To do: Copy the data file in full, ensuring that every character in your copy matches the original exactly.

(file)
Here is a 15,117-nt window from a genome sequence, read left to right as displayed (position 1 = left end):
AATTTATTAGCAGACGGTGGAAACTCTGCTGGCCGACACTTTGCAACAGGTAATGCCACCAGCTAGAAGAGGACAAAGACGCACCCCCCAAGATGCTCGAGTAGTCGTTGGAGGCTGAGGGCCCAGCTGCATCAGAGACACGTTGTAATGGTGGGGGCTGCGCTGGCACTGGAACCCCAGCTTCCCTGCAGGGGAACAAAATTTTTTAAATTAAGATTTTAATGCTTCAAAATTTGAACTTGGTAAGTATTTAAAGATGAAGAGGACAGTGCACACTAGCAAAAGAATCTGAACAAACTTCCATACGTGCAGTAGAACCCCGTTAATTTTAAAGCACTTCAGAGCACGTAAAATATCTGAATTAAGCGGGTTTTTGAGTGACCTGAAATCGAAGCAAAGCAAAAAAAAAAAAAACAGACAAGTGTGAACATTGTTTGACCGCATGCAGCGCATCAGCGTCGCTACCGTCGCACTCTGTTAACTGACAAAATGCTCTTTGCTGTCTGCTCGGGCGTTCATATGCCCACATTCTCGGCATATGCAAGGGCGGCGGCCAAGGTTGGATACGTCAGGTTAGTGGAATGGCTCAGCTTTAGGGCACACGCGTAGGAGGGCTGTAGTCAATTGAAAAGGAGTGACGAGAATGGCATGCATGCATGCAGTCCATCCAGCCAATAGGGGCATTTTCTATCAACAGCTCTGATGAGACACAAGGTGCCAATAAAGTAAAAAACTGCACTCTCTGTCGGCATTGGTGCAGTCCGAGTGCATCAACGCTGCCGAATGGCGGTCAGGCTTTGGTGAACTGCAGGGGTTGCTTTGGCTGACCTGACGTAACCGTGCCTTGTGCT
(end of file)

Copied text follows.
Here is a 15,117-nt window from a genome sequence, read left to right as displayed (position 1 = left end):
AATTTATTAGCAGACGGTGGAAACTCTGCTGGCCGACACTTTGCAACAGGTAATGCCACCAGCTAGAAGAGGACAAAGACGCACCCCCCAAGATGCTCGAGTAGTCGTTGGAGGCTGAGGGCCCAGCTGCATCAGAGACACGTTGTAATGGTGGGGGCTGCGCTGGCACTGGAACCCCAGCTTCCCTGCAGGGGAACAAAATTTTTTAAATTAAGATTTTAATGCTTCAAAATTTGAACTTGGTAAGTATTTAAAGATGAAGAGGACAGTGCACACTAGCAAAAGAATCTGAACAAACTTCCATACGTGCAGTAGAACCCCGTTAATTTTAAAGCACTTCAGAGCACGTAAAATATCTGAATTAAGCGGGTTTTTGAGTGACCTGAAATCGAAGCAAAGCAAAAAAAAAAAAAACAGACAAGTGTGAACATTGTTTGACCGCATGCAGCGCATCAGCGTCGCTACCGTCGCACTCTGTTAACTGACAAAATGCTCTTTGCTGTCTGCTCGGGCGTTCATATGCCCACATTCTCGGCATATGCAAGGGCGGCGGCCAAGGTTGGATACGTCAGGTTAGTGGAATGGCTCAGCTTTAGGGCACACGCGTAGGAGGGCTGTAGTCAATTGAAAAGGAGTGACGAGAATGGCATGCATGCATGCAGTCCATCCAGCCAATAGGGGCATTTTCTATCAACAGCTCTGATGAGACACAAGGTGCCAATAAAGTAAAAAACTGCACTCTCTGTCGGCATTGGTGCAGTCCGAGTGCATCAACGCTGCCGAATGGCGGTCAGGCTTTGGTGAACTGCAGGGGTTGCTTTGGCTGACCTGACGTAACCGTGCCTTGTGCT